The Health Benefits and Risks of Tea

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We all know what tea is; and most of us are under the impression that tea is rather a safe drink. Or is it?

tea, food safety, toxins

Photo courtesy of Samneang Lina Sin via Flickr

Where does tea actually come from?

Its history is long and complex. It goes across multiple cultures, over the span of thousands of years. Tea most likely originated in southwest China during the Shang dynasty, and was  used as a medicinal drink. During the 16th century, it was introduced to Portuguese priests and merchants visiting China, and made its way to Europe. In Britain, drinking tea became popular during the 17th century. It was the British who introduced tea production, along with its consumption, to India.

So what’s the deal with drinking tea?

An extensive research has linked tea consumption to a number of mental and physical health benefits. These include lowering the risk of depression, ovarian cancer, Parkinson’s disease and dementia, and more.

However, certain teas can contain or absorb various toxic compounds. This depends on several factors, including the soil and environment it is farmed on, as well as its harvesting, storage and brewing methods. Several recent studies have found excessive levels of toxic elements in many different types of teas. These potentially dangerous compounds include:

  1. Heavy Metals
  2. Fluoride
  3. Pyrrolizidine Alkaloids
Photo courtesy of A Girl With Tea via Flickr

Photo courtesy of A Girl With Tea via Flickr

So how can we enjoy this ancient drink without the added risks?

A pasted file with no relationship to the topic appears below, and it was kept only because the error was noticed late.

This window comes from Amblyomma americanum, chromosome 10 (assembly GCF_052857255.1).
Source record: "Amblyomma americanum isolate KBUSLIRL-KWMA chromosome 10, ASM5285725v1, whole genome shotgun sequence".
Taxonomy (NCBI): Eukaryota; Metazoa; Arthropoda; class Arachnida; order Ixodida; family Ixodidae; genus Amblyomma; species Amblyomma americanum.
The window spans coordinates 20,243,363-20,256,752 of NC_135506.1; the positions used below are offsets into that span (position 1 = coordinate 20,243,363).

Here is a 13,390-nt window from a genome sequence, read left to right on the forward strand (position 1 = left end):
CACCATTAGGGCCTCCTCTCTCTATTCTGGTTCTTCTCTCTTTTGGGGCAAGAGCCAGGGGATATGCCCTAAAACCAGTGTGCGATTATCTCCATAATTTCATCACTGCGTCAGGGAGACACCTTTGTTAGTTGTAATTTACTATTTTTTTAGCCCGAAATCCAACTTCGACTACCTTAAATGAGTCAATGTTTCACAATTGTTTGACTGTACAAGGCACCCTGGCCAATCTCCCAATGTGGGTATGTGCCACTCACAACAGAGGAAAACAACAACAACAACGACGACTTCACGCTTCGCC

There are several simple steps we can take to lower or limit the risks:

  1. Brewing time: keep it under three minutes

  2. Avoid teas from more contaminated regions including China, India and Sri Lanka. As researcher Gerry Schwarfenberg, MD, of the University of Alberta in Canada, explained: “Tea from China has high levels of lead and aluminum, likely from contaminated soil due to coal fired power plants. Therefore go with white tea instead, its leaves are young and have less time to absorb heavy metals.” Also, serve tea in glass instead of china, which could contain lead in its glazing. You can also minimize the effect of heavy metals by taking essential minerals and vitamin D.

  3. Opt for tea leaves instead of bags, or lemons teas.
  4. Choose higher quality teas over cheep options to reduce fluoride exposure. Pure blends such as Assam, Ceylon, Oolong or Darjeeling are the best choice.
  5. Don’t drink on an empty stomach.

Read more details in the original article on Yahoo Beauty.

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